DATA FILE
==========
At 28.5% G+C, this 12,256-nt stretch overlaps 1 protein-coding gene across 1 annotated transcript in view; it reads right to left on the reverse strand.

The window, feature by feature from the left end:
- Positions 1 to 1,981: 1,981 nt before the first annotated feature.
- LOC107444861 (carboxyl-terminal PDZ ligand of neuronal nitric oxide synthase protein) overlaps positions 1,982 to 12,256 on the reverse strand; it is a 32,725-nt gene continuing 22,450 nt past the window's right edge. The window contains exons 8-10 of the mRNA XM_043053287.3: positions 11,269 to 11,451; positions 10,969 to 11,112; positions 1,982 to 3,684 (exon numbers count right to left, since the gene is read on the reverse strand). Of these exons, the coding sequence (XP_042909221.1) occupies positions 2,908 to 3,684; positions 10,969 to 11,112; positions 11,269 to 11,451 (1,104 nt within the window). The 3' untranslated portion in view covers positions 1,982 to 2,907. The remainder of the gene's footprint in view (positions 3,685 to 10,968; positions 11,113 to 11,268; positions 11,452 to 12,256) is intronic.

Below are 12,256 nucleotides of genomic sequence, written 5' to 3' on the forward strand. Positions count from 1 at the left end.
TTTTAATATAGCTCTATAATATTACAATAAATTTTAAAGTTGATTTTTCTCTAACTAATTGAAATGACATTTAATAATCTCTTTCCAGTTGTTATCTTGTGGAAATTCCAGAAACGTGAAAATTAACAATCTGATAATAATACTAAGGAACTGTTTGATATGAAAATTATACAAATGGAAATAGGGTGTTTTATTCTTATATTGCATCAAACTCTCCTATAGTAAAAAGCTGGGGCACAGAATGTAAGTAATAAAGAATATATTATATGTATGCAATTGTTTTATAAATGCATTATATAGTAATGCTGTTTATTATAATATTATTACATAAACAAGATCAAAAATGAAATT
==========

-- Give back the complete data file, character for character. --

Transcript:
At 28.5% G+C, this 12,256-nt stretch overlaps 1 protein-coding gene across 1 annotated transcript in view; it reads right to left on the reverse strand.

The window, feature by feature from the left end:
- Positions 1 to 1,981: 1,981 nt before the first annotated feature.
- LOC107444861 (carboxyl-terminal PDZ ligand of neuronal nitric oxide synthase protein) overlaps positions 1,982 to 12,256 on the reverse strand; it is a 32,725-nt gene continuing 22,450 nt past the window's right edge. The window contains exons 8-10 of the mRNA XM_043053287.3: positions 11,269 to 11,451; positions 10,969 to 11,112; positions 1,982 to 3,684 (exon numbers count right to left, since the gene is read on the reverse strand). Of these exons, the coding sequence (XP_042909221.1) occupies positions 2,908 to 3,684; positions 10,969 to 11,112; positions 11,269 to 11,451 (1,104 nt within the window). The 3' untranslated portion in view covers positions 1,982 to 2,907. The remainder of the gene's footprint in view (positions 3,685 to 10,968; positions 11,113 to 11,268; positions 11,452 to 12,256) is intronic.

Below are 12,256 nucleotides of genomic sequence, written 5' to 3' on the forward strand. Positions count from 1 at the left end.
TTTTAATATAGCTCTATAATATTACAATAAATTTTAAAGTTGATTTTTCTCTAACTAATTGAAATGACATTTAATAATCTCTTTCCAGTTGTTATCTTGTGGAAATTCCAGAAACGTGAAAATTAACAATCTGATAATAATACTAAGGAACTGTTTGATATGAAAATTATACAAATGGAAATAGGGTGTTTTATTCTTATATTGCATCAAACTCTCCTATAGTAAAAAGCTGGGGCACAGAATGTAAGTAATAAAGAATATATTATATGTATGCAATTGTTTTATAAATGCATTATATAGTAATGCTGTTTATTATAATATTATTACATAAACAAGATCAAAAATGAAATT